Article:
Sweeney Todd – subtitled 'The Demon Barber of Fleet Street' (which I always laugh at because I worked in London's famous Fleet Street, the home of Britain's national newspapers, for many years, and there were many who thought it was an appropriate vengeance for a cut-throatn hack )  – is in its own way a kind of knockabout satire. I'm not too sure it's about vengeance at all. And of coure the writer stole the making-of-people-pies theme straight from Shakespeare's Titus Andronicus.

    There is currently a debate in England about university students – thus girls and boys (or women and men) of 18 + being WARNED when they do Shakespeare about the gory stuff.

    Warned…? We LOVED the gory stuff, and I think kids would love a small-town production of Sweeney Todd.

    Confusing perhaps for American readers, is the fact that in Cockney rhyming slang 'Sweeney Todd' means – Flying Squad. In rhyming slang you take the last word of a phrase and it becomes something with the same sound. Thus Todd – Squad. The Flying Squad was an elite corps of policemen within Scotland Yard.

    And for the whole of the 70's there was an amazingly successful crime series on TV called –  'The Sweeney' (about the Flying Squad) with some rough cops who always talked about carrying 'shooters'. That is that unlike most English bobbies they frequently carried guns. Shock! Horror! A policeman with a gun.

    So delve a little deeper into Sweeney Todd, and you get Shakespeare and English TV in the 70's.

    And another English reference which gives greater knowledge of the Sweeney Tood myth.. Meat pies are – or used to be – the staple diet of the English lumpen proletariat, particularly at football (soccer) matches. Held in one hand and eaten with bits of the contents frequently dripping on one's clothes. Perfect. A comedian whose name escapes me had a catchphrase, 'Ee by gum I could just eat a meat pie." So the pie had an extra significance in English life.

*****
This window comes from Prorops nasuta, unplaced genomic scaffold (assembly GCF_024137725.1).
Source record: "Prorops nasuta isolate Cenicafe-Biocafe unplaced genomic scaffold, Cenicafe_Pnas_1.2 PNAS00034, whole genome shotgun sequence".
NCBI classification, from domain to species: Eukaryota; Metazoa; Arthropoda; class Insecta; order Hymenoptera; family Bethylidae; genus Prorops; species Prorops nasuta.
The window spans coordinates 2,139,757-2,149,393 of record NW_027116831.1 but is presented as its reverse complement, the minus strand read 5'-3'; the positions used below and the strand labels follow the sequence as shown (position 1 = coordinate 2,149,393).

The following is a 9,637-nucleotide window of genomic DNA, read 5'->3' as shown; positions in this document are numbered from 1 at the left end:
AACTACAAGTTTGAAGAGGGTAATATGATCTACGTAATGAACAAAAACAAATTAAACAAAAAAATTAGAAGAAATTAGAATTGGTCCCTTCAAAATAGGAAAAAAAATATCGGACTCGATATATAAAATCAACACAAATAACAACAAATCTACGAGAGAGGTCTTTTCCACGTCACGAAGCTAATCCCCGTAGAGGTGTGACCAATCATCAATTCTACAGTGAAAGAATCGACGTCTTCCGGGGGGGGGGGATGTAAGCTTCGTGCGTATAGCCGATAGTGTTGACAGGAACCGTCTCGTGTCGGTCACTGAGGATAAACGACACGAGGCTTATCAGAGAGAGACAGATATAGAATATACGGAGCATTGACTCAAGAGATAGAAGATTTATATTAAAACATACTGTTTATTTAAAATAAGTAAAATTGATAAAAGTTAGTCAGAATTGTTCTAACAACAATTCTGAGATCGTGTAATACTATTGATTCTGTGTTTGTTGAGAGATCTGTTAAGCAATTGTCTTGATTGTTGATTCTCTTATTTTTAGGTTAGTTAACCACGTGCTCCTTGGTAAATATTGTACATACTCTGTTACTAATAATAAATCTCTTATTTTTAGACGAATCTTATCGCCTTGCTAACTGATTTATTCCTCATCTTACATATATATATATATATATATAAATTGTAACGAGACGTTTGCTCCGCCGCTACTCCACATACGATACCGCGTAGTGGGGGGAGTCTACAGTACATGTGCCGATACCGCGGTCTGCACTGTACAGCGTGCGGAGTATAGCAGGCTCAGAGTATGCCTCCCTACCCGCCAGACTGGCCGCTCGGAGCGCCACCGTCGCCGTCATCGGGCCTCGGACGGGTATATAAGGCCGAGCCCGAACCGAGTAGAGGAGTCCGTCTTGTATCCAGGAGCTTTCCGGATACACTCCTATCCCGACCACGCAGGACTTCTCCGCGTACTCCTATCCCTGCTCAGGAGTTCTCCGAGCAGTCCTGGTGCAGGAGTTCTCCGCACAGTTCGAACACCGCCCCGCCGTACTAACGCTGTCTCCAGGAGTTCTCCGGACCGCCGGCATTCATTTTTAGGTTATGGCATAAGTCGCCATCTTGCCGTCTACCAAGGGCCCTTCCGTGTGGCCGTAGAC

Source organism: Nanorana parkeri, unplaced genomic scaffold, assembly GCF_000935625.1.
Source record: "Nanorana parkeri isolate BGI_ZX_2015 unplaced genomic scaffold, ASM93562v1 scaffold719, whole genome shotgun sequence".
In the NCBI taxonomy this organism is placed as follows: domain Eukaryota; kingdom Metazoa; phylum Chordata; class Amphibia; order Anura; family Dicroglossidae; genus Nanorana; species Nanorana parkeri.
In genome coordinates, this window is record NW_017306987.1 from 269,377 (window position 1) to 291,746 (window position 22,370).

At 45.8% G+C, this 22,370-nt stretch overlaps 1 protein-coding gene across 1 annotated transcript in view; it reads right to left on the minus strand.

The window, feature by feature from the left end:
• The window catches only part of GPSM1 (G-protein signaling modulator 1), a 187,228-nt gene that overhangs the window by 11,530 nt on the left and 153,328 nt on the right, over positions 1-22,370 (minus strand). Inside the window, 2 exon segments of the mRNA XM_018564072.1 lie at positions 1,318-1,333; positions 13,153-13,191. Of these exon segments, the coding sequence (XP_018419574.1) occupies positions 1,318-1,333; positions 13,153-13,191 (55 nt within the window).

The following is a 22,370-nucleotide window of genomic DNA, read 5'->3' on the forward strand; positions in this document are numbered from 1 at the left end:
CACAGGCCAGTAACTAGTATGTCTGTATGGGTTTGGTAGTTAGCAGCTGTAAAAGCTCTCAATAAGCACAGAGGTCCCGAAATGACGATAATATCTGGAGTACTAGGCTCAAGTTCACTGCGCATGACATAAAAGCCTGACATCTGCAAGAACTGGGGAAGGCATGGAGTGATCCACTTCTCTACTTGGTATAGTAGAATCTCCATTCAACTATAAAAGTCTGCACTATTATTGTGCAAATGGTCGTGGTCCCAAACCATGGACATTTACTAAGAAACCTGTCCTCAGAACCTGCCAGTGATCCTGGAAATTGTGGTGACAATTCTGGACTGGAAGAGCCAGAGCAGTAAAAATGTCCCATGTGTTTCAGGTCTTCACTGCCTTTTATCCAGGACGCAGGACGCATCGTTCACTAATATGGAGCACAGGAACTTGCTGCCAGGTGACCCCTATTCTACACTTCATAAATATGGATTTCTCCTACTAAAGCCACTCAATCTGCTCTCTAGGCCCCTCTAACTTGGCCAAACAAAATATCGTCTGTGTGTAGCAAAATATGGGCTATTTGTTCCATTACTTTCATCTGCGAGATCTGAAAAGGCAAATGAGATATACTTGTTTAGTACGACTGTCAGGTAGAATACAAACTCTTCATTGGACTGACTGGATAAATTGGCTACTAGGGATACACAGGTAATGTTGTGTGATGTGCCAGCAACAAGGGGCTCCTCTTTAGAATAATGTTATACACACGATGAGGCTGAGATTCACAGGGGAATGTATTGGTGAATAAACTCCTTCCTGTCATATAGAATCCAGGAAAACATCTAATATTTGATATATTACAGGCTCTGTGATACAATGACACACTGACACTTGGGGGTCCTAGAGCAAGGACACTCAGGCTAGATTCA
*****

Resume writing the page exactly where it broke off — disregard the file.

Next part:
My view is – TAKE THE KIDS!!!  Just don't take pies as a snack during the performance, or eat them on the way home. You'll find your appetite for the pie has diminished.

  2. LOL Great comments! You DO have a point about kids – especially American ones – nowadays who seem to be a lot more innured to gore than we were as kids. I know grown ups who to this day are a bit squeamish over The Wizard of Oz because it scared them as kids. But today kids watch whole cities being blown up in the likes of Transformer movies and even Superman. And well done spot connection on Titus Andronicus. I watched a version of it filmed with Anthony Hopkins – one of the goriest movies I've ever experienced. All I can say is that Shakespeare must have been in a VERY bad mood when he wrote that!

    I wanted to say something about the Fleet Street newspaper connection but didn't – I'm glad YOU did!!! More appropriate to come from you.

    And the cockney slang term would never have occurred to me. Again – a wonderful tid bit. So the writer is making a police reference – like finding out the Joker's real name is a nickname for a SWAT team? Sort of an in-your-face to the police of the day as though the writer is assuring us that Todd will not get caught? At least not by the police? Or that Todd is going to be the one wrecking vengeance with some authority and justice?

    And – to be honest – (hope you don't take personal offense though you didn't make it) I've had a meat pie in England and maybe I had a poorly made one but it was the ONLY thing I didn't like there. Everything else – from the Heavenly light-as-air breading on the fish in the fish and chips shop to the uniquely English lemonade/beer – Shandy – in the pubs and the scones in the tea shop were absolutely delightful!!  But….not so much the poor little meat pie.